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What Are the Penalties for Prostitution or Solicitation in Texas?

 Posted on August 15, 2023 in Criminal Defense

Collin County Prostitution Charges AttorneyIn the state of Texas, engaging in prostitution is a criminal offense, and people who hire prostitutes may also face criminal charges. If you have been arrested for offenses related to prostitution, it is crucial to understand the potential penalties you may face and your options for defense.

The Definition of Prostitution and Solicitation

Under Texas law, prostitution refers to the act of offering or agreeing to engage in sexual conduct with another person for compensation. Solicitation, on the other hand, involves offering or agreeing to pay someone for engaging in sexual conduct. “Sexual conduct” may include sexual intercourse or other forms of sexual contact. While prostitution may be charged as a Class B misdemeanor, solicitation of prostitution may result in state jail felony charges.

Texas law also defines the offense of promotion of prostitution, which may apply when someone is accused of facilitating a transaction in which a person engages in sexual conduct for hire. This can be done by operating an establishment such as a brothel, using online advertisements to facilitate transactions, or otherwise accepting money on behalf of a person who has engaged in prostitution. Promotion of prostitution is generally charged as a third-degree felony.

Possible Penalties for Prostitution or Solicitation

The penalties for prostitution-related offenses can vary depending on various factors, including prior convictions and whether certain aggravating circumstances are present. Punishments may include:

  • A fine: Convicted individuals may face fines ranging from hundreds to thousands of dollars.

  • Jail time: Imprisonment terms can range from a few days up to several years based on the specific charges and whether a person has any prior convictions. The maximum sentence for a Class B misdemeanor is 180 days. A state jail felony may carry a sentence of 180 days to two years. Third degree felonies may result in sentences of two to 10 years.

  • Probation: Instead of jail time, probation may be granted, and conditions may be put in place that must be strictly followed, such as regular check-ins with a probation officer and random drug testing.

  • Mandatory counseling/education programs: Individuals convicted of sexual offenses may be required by law to attend counseling or educational programs that address sexual behaviors.

Aggravating Factors

In some cases, the specific circumstances of a case may lead to additional penalties. Factors that can result in sentence enhancements may include:

  • Prior convictions: A second or third conviction for prostitution may result in Class A misdemeanor charges, and additional offenses may be charged as state jail felonies. A second offense of solicitation will generally be charged as a third-degree felony.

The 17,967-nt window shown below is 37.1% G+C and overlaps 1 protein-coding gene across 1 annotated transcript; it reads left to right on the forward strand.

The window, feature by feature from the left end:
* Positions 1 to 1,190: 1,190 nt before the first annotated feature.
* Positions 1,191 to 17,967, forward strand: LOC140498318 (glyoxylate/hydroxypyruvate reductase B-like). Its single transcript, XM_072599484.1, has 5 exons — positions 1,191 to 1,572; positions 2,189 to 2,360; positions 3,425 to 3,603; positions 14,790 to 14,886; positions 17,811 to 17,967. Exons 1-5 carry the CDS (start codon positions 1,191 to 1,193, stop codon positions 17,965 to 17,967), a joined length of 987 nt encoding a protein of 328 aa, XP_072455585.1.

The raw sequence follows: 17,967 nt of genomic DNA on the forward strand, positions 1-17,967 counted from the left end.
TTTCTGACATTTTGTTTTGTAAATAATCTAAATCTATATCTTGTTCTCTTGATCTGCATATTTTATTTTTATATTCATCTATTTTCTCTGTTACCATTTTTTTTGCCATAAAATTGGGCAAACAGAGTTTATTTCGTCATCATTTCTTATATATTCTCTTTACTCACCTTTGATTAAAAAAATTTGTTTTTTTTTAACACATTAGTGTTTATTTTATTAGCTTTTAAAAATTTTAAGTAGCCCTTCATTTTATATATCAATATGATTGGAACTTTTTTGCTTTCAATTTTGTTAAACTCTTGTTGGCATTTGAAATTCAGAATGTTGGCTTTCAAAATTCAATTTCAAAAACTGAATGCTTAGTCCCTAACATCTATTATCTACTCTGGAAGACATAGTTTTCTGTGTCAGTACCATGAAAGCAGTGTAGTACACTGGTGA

• Involvement of a minor: Solicitation will result in second-degree felony charges if a person agrees to engage in sexual conduct with a minor under the age of 18.

  • Human trafficking: If there is evidence that an offense involves coercion, threats, or fraud, a person may be charged with compelling prostitution, which is a first-degree felony.

Defenses against Prostitution or Solicitation Charges

If you have been accused of prostitution or solicitation charges in Texas, it is crucial to understand your legal options. An experienced criminal defense attorney can review your case and determine the strategies you may use to avoid a conviction. Some potential defenses might include:

  • Lack of evidence: You may be able to challenge the prosecution's ability to prove their case by casting doubt on the evidence against you.

  • Mistaken identity: You may be able to demonstrate that you have been falsely accused because you were wrongfully identified by witnesses or investigators.

  • Entrapment: Law enforcement officers may attempt to induce someone who would not have otherwise committed a crime to engage in illegal activities. You may be able to show that an undercover officer pressured or coerced you into engaging in sexual conduct for money.

  • Lack of intent: If there is no evidence that you intended to engage in sexual conduct for compensation, this may serve as a viable defense.

  • Violations of constitutional rights: Procedural errors that infringed on your Fourth Amendment rights against unlawful searches and seizures or your Fifth Amendment rights against self-incrimination may affect the admissibility of evidence in court.

Contact a Collin County Prostitution Charges Attorney

If you have been charged with prostitution or solicitation in Texas, you should not delay in seeking legal advice from an experienced Plano prostitution defense lawyer. The consequences associated with these crimes can be severe, and having effective legal representation can make all the difference in your case. Contact The Crowder Law Firm, P.C. today at 214-544-0061 to schedule a free consultation. Our skilled attorneys will provide you with the guidance and representation needed to protect your rights and fight for the best possible outcome in your case.


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